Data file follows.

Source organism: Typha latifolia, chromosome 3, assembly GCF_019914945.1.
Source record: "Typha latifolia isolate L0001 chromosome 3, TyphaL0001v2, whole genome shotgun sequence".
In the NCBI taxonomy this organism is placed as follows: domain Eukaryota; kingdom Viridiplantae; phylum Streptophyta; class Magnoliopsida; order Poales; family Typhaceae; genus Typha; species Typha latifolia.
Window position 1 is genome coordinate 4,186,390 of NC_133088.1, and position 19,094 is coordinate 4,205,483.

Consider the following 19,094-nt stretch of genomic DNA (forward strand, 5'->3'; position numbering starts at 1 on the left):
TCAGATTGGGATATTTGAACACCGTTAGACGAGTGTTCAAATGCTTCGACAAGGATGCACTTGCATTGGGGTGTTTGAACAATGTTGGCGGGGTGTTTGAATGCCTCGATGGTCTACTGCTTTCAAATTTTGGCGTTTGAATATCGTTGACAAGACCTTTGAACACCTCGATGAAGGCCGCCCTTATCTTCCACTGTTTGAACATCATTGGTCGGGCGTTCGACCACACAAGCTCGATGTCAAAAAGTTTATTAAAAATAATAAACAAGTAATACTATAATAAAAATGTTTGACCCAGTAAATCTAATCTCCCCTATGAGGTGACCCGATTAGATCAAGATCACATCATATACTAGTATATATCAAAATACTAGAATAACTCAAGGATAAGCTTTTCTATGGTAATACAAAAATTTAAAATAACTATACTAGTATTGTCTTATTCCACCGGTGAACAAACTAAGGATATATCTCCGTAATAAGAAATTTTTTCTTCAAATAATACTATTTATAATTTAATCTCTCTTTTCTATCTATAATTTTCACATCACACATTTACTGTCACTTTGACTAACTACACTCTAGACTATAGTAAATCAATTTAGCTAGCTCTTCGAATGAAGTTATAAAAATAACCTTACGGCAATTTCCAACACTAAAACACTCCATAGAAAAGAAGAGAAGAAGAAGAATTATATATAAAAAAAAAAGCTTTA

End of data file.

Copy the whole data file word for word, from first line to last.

Source organism: Typha latifolia, chromosome 3, assembly GCF_019914945.1.
Source record: "Typha latifolia isolate L0001 chromosome 3, TyphaL0001v2, whole genome shotgun sequence".
In the NCBI taxonomy this organism is placed as follows: domain Eukaryota; kingdom Viridiplantae; phylum Streptophyta; class Magnoliopsida; order Poales; family Typhaceae; genus Typha; species Typha latifolia.
Window position 1 is genome coordinate 4,186,390 of NC_133088.1, and position 19,094 is coordinate 4,205,483.

Consider the following 19,094-nt stretch of genomic DNA (forward strand, 5'->3'; position numbering starts at 1 on the left):
TCAGATTGGGATATTTGAACACCGTTAGACGAGTGTTCAAATGCTTCGACAAGGATGCACTTGCATTGGGGTGTTTGAACAATGTTGGCGGGGTGTTTGAATGCCTCGATGGTCTACTGCTTTCAAATTTTGGCGTTTGAATATCGTTGACAAGACCTTTGAACACCTCGATGAAGGCCGCCCTTATCTTCCACTGTTTGAACATCATTGGTCGGGCGTTCGACCACACAAGCTCGATGTCAAAAAGTTTATTAAAAATAATAAACAAGTAATACTATAATAAAAATGTTTGACCCAGTAAATCTAATCTCCCCTATGAGGTGACCCGATTAGATCAAGATCACATCATATACTAGTATATATCAAAATACTAGAATAACTCAAGGATAAGCTTTTCTATGGTAATACAAAAATTTAAAATAACTATACTAGTATTGTCTTATTCCACCGGTGAACAAACTAAGGATATATCTCCGTAATAAGAAATTTTTTCTTCAAATAATACTATTTATAATTTAATCTCTCTTTTCTATCTATAATTTTCACATCACACATTTACTGTCACTTTGACTAACTACACTCTAGACTATAGTAAATCAATTTAGCTAGCTCTTCGAATGAAGTTATAAAAATAACCTTACGGCAATTTCCAACACTAAAACACTCCATAGAAAAGAAGAGAAGAAGAAGAATTATATATAAAAAAAAAAGCTTTA